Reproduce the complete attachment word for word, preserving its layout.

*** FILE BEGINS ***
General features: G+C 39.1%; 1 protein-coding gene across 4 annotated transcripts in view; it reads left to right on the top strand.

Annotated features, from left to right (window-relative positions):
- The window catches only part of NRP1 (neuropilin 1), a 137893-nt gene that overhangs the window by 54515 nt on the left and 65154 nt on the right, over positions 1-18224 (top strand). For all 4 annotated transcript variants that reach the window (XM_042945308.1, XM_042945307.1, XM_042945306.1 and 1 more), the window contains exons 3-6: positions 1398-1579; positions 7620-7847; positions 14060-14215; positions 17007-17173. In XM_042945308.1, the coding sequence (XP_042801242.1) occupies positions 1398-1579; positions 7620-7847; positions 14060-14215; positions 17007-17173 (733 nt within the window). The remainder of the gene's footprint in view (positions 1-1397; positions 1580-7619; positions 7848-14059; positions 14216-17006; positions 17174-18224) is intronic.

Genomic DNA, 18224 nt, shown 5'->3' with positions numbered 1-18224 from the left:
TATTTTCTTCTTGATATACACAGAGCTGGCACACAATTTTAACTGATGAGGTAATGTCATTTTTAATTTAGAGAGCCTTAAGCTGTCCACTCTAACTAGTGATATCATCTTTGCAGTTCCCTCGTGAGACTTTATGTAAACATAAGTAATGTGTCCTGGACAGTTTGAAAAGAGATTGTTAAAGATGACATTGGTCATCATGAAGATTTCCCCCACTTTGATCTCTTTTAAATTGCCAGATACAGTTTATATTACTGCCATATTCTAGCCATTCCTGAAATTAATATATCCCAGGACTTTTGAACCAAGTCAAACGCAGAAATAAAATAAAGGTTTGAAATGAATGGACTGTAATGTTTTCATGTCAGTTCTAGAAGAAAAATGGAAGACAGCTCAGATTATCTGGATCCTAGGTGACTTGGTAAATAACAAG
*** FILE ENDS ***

General features: G+C 39.1%; 1 protein-coding gene across 4 annotated transcripts in view; it reads left to right on the top strand.

Annotated features, from left to right (window-relative positions):
- The window catches only part of NRP1 (neuropilin 1), a 137893-nt gene that overhangs the window by 54515 nt on the left and 65154 nt on the right, over positions 1-18224 (top strand). For all 4 annotated transcript variants that reach the window (XM_042945308.1, XM_042945307.1, XM_042945306.1 and 1 more), the window contains exons 3-6: positions 1398-1579; positions 7620-7847; positions 14060-14215; positions 17007-17173. In XM_042945308.1, the coding sequence (XP_042801242.1) occupies positions 1398-1579; positions 7620-7847; positions 14060-14215; positions 17007-17173 (733 nt within the window). The remainder of the gene's footprint in view (positions 1-1397; positions 1580-7619; positions 7848-14059; positions 14216-17006; positions 17174-18224) is intronic.

Genomic DNA, 18224 nt, shown 5'->3' with positions numbered 1-18224 from the left:
TATTTTCTTCTTGATATACACAGAGCTGGCACACAATTTTAACTGATGAGGTAATGTCATTTTTAATTTAGAGAGCCTTAAGCTGTCCACTCTAACTAGTGATATCATCTTTGCAGTTCCCTCGTGAGACTTTATGTAAACATAAGTAATGTGTCCTGGACAGTTTGAAAAGAGATTGTTAAAGATGACATTGGTCATCATGAAGATTTCCCCCACTTTGATCTCTTTTAAATTGCCAGATACAGTTTATATTACTGCCATATTCTAGCCATTCCTGAAATTAATATATCCCAGGACTTTTGAACCAAGTCAAACGCAGAAATAAAATAAAGGTTTGAAATGAATGGACTGTAATGTTTTCATGTCAGTTCTAGAAGAAAAATGGAAGACAGCTCAGATTATCTGGATCCTAGGTGACTTGGTAAATAACAAG